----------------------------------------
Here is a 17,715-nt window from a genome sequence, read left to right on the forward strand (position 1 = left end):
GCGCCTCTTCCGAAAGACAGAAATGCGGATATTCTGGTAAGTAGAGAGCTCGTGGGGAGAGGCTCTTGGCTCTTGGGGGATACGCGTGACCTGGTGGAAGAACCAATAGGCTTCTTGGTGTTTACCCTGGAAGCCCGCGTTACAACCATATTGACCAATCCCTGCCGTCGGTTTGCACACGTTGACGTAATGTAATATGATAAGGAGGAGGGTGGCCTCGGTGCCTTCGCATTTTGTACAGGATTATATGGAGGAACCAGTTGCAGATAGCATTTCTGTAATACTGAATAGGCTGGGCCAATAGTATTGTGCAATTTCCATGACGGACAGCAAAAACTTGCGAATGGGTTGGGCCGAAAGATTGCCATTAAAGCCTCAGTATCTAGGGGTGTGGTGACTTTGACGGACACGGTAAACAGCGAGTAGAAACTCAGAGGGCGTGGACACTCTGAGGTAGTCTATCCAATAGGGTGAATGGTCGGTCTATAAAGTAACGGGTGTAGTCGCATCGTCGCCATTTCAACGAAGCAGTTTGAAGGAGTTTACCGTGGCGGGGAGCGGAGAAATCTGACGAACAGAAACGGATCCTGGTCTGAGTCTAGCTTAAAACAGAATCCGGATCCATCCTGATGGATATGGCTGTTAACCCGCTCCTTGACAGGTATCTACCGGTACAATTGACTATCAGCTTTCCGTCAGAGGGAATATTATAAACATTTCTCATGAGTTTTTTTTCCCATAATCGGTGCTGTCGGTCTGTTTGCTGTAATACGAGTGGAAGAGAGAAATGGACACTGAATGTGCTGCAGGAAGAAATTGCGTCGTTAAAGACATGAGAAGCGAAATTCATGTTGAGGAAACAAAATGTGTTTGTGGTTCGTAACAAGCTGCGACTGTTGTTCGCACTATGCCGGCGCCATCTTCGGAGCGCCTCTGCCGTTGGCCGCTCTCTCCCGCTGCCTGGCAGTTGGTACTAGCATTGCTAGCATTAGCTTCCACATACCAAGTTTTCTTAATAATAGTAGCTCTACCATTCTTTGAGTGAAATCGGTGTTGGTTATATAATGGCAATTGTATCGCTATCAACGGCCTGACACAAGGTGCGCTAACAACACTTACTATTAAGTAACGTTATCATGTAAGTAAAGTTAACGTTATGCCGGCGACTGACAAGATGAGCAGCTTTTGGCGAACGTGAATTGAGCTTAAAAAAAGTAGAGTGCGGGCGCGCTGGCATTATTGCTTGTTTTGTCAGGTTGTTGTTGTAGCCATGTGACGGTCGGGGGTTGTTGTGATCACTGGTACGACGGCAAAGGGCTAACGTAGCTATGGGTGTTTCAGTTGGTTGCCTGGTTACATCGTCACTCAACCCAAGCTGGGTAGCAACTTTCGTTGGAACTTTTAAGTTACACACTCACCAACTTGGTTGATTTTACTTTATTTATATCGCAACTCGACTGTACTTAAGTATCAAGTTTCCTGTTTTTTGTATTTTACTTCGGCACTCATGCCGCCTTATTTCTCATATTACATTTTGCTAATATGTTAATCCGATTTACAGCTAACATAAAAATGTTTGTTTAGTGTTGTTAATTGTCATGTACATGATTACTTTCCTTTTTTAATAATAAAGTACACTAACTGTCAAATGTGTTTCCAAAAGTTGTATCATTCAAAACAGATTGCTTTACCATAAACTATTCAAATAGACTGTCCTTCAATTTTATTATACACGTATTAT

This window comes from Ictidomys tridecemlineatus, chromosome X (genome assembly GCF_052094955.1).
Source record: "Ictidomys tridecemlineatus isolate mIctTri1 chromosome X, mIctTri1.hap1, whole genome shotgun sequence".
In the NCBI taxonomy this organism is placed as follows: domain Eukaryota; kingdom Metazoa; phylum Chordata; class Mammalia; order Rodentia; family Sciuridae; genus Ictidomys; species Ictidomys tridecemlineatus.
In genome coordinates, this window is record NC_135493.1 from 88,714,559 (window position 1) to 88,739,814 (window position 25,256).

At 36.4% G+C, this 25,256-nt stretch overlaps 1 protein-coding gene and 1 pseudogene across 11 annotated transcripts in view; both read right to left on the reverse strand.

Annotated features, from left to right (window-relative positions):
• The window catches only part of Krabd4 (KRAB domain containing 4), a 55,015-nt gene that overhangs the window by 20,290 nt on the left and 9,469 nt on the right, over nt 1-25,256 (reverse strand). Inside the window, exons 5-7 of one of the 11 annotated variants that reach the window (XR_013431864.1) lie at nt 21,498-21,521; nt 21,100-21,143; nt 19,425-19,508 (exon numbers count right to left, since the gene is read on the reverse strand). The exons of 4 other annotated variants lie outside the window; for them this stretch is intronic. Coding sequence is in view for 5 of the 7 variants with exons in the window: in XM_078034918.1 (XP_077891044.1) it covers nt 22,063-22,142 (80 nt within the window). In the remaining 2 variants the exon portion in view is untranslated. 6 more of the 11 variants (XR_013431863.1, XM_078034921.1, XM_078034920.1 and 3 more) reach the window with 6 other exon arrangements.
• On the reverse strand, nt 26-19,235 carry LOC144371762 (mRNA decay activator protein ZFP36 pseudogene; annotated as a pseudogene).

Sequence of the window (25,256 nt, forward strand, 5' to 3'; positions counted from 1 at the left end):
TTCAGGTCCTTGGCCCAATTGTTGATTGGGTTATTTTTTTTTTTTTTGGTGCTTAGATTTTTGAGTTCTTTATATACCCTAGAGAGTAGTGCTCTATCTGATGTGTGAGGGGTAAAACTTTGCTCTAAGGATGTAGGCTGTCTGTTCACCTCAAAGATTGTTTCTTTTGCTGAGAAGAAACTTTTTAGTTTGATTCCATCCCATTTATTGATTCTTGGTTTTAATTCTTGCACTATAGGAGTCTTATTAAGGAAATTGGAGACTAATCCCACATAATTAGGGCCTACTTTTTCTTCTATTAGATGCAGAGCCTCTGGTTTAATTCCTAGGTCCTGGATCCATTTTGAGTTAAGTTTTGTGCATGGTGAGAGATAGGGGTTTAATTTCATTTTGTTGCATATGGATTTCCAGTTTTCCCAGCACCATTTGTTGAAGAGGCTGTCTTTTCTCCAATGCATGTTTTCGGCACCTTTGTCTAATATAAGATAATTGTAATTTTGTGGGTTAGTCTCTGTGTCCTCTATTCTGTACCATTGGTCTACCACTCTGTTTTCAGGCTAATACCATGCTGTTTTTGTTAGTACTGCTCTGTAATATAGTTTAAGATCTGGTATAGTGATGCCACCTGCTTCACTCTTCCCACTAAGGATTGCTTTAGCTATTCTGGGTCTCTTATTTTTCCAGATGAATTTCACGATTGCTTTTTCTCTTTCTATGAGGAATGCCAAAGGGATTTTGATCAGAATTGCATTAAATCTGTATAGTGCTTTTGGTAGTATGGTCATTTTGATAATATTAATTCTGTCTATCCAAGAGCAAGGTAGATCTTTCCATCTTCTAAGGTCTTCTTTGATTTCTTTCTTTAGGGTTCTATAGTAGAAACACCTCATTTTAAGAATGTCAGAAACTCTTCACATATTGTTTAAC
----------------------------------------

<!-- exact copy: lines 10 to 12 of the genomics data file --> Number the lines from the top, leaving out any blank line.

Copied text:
• On the reverse strand, nt 26-19,235 carry LOC144371762 (mRNA decay activator protein ZFP36 pseudogene; annotated as a pseudogene).

Sequence of the window (25,256 nt, forward strand, 5' to 3'; positions counted from 1 at the left end):
TTCAGGTCCTTGGCCCAATTGTTGATTGGGTTATTTTTTTTTTTTTTGGTGCTTAGATTTTTGAGTTCTTTATATACCCTAGAGAGTAGTGCTCTATCTGATGTGTGAGGGGTAAAACTTTGCTCTAAGGATGTAGGCTGTCTGTTCACCTCAAAGATTGTTTCTTTTGCTGAGAAGAAACTTTTTAGTTTGATTCCATCCCATTTATTGATTCTTGGTTTTAATTCTTGCACTATAGGAGTCTTATTAAGGAAATTGGAGACTAATCCCACATAATTAGGGCCTACTTTTTCTTCTATTAGATGCAGAGCCTCTGGTTTAATTCCTAGGTCCTGGATCCATTTTGAGTTAAGTTTTGTGCATGGTGAGAGATAGGGGTTTAATTTCATTTTGTTGCATATGGATTTCCAGTTTTCCCAGCACCATTTGTTGAAGAGGCTGTCTTTTCTCCAATGCATGTTTTCGGCACCTTTGTCTAATATAAGATAATTGTAATTTTGTGGGTTAGTCTCTGTGTCCTCTATTCTGTACCATTGGTCTACCACTCTGTTTTCAGGCTAATACCATGCTGTTTTTGTTAGTACTGCTCTGTAATATAGTTTAAGATCTGGTATAGTGATGCCACCTGCTTCACTCTTCCCACTAAGGATTGCTTTAGCTATTCTGGGTCTCTTATTTTTCCAGATGAATTTCACGATTGCTTTTTCTCTTTCTATGAGGAATGCCAAAGGGATTTTGATCAGAATTGCATTAAATCTGTATAGTGCTTTTGGTAGTATGGTCATTTTGATAATATTAATTCTGTCTATCCAAGAGCAAGGTAGATCTTTCCATCTTCTAAGGTCTTCTTTGATTTCTTTCTTTAGGGTTCTATAGTAGAAACACCTCATTTTAAGAATGTCAGAAACTCTTCACATATTGTTTAAC